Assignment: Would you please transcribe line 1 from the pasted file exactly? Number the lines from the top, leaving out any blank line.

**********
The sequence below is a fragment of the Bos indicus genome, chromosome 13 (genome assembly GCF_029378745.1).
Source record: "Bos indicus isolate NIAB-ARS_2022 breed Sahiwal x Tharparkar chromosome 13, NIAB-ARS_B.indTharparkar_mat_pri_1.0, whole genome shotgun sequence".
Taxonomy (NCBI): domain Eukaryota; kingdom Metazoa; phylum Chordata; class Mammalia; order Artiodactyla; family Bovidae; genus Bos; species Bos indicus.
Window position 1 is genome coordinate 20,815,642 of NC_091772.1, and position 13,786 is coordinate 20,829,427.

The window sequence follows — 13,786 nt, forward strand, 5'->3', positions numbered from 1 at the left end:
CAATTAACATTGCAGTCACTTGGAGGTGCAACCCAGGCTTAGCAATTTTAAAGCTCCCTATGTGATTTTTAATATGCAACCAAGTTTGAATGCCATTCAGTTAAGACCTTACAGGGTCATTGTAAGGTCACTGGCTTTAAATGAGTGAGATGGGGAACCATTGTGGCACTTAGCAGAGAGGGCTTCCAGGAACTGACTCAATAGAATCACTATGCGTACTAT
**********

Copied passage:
The sequence below is a fragment of the Bos indicus genome, chromosome 13 (genome assembly GCF_029378745.1).